<
>

A mascot for Michigan?

Wanted to get to this on Friday afternoon but ran out of time. Michigan athletic director Dave Brandon told Michigan Today that the school is interested in possibly having a mascot.

"I'm struck by the fact that when opposing teams come to our stadium, and they bring a mascot, all of our young fans are lined up to see if they can get a picture taken with it, whether it's the Penn State Nittany Lion or Sparty," Brandon said. "That's a little annoying to me. You can't get your picture taken with a Block M. Mascots are really embraced by the youth demographic, and we want to take advantage of that, for all the reasons that are obvious. ...

"We're interested in doing a mascot but it has to be something that fans love, that children love and everyone can embrace."

Brandon's comments came as part of a really interesting story explaining why the Wolverines are one of the very few programs that don't have a mascot roaming the sidelines. Many Michigan fans believe the school has never had a mascot and never wanted one, but that's not true.

According to the story, Fielding Yost led a charge to bring two live wolverines, named Bennie and Biff, to Michigan Stadium in 1927.

"The live wolverines were a disaster. When Biff was first placed into his cage a week before the game, he snapped a bar in two with his teeth. Said Yost of the wolverine experiment, which ended after that first season: "It was obvious that the Michigan mascots had designs on the Michigan men toting them, and those designs were by no means friendly." After the season, Bennie was sent to the Detroit Zoo while Biff was placed in the now-defunct University of Michigan Zoo."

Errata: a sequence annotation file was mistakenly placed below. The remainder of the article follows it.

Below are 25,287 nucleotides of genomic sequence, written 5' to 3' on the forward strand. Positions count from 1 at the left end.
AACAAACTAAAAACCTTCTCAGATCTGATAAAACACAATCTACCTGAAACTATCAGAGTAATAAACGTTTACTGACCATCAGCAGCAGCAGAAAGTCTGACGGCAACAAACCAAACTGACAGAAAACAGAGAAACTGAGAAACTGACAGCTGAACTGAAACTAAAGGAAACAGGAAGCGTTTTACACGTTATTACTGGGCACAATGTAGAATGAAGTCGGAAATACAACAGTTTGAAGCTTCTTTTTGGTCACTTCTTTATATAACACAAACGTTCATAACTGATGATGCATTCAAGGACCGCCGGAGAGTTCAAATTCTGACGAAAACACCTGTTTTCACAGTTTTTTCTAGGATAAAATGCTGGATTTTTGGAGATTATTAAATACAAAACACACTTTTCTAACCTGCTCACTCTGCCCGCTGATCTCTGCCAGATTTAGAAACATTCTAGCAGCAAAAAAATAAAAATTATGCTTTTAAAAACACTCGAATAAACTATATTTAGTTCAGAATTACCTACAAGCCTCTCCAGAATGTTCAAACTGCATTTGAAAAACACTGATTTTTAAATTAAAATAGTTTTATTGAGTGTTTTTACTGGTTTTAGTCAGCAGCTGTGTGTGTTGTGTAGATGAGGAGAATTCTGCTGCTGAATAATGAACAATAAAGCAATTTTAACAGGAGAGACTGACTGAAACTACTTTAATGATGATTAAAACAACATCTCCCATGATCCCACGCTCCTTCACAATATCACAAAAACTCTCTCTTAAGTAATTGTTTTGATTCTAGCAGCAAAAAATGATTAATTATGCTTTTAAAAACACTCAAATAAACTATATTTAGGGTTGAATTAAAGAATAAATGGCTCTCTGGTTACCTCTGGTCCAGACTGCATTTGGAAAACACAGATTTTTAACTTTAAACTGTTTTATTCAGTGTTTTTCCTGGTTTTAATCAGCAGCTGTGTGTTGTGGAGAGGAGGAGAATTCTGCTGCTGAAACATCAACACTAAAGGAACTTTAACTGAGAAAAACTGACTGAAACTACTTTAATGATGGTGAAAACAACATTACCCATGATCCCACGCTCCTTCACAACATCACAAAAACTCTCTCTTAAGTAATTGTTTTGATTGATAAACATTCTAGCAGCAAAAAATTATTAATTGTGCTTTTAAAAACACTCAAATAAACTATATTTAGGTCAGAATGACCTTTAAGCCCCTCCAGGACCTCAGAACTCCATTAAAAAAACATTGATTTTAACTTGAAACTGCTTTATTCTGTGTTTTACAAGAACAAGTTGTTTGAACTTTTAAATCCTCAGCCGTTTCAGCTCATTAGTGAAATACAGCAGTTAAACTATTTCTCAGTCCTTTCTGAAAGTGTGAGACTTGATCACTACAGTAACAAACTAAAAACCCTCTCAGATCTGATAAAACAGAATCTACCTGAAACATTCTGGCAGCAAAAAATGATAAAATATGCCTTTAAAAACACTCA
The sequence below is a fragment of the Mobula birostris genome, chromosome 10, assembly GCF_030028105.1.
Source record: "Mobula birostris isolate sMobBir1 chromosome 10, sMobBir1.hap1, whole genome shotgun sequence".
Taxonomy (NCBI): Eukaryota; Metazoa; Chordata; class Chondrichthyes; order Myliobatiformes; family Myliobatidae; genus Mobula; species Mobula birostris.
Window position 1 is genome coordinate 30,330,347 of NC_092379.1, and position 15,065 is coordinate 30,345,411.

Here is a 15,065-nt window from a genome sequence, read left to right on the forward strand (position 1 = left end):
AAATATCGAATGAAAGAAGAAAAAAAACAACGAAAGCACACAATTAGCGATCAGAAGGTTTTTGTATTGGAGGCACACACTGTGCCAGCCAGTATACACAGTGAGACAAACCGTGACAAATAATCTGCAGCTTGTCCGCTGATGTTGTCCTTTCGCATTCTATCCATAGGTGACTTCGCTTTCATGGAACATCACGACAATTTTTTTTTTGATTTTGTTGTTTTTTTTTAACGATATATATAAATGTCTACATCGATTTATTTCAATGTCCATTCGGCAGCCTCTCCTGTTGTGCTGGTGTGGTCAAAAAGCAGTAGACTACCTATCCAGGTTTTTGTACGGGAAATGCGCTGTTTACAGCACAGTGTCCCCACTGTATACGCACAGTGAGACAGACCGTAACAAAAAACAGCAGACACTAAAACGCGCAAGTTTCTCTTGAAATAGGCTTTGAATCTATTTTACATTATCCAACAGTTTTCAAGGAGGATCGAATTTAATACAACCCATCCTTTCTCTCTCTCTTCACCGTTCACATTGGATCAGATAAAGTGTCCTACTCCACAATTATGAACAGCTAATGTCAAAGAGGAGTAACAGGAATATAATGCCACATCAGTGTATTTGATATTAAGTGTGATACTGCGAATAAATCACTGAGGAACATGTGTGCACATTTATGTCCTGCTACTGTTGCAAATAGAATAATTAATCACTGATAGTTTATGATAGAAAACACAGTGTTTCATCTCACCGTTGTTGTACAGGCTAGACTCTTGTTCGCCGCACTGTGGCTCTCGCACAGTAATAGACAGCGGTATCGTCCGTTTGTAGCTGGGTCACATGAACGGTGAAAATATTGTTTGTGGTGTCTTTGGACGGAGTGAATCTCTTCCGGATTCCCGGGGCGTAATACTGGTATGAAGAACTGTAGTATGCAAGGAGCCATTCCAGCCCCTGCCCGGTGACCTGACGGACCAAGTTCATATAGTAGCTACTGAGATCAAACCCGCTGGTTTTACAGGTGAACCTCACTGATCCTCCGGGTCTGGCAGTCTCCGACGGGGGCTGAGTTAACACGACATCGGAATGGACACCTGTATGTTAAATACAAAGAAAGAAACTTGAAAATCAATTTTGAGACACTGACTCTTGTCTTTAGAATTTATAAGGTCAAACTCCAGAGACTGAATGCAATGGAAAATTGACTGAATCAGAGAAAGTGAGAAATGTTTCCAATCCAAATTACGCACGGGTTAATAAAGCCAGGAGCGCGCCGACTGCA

In the 1960s and early 1970s, a pair of dogs named Whiskey and Brandy entertained the crowd with halftime shows, becoming unofficial mascots. In the 1980s, some Michigan students started a campaign for a new mascot named Willy the Wolverine. The costumed version would even show up at games, but at nearly seven feet tall it blocked many fans' views and was eventually banned from the stadium. School administrators never fully embraced the idea of Willy anyway.

Many Michigan fans cherish their tradition of non-tradition with mascots. For them, a big fuzzy costumed animal belongs at a theme park, not at the Big House.

But Brandon has already showed he's not afraid to mix things up, including this season's night game at Michigan Stadium that includes throwback jerseys and a hockey game at the Big House. Why not a mascot, especially if it's something that can make money through licensing deals and T-shirts? Or simply to draw more kids into the Maize and Blue?

"Our history and our tradition is great for those of us who were there to experience it, or remember it," Brandon said. "But there's a generation coming up, and you've got to connect with them and keep them excited."

To be clear, Brandon said he is not actively pursuing this idea, and many fans would probably revolt if he did so. That doesn't mean we can't have a little fun thinking about what a Michigan mascot might look like.

The Wolverines could always bring this guy in from the, uh, bullpen to stand on the sidelines. Good luck finding some handlers for him.

This guy looks pretty intimidating, though he might be a little busy. Maybe some version of this, but the licensing fees are probably cost-prohibitive. This guy doesn't look too tough or original. There's always this guy, for nostalgia, or this dude for the kids, if you want to stretch the meaning of the word wolverine.

It's definitely not going to be this guy.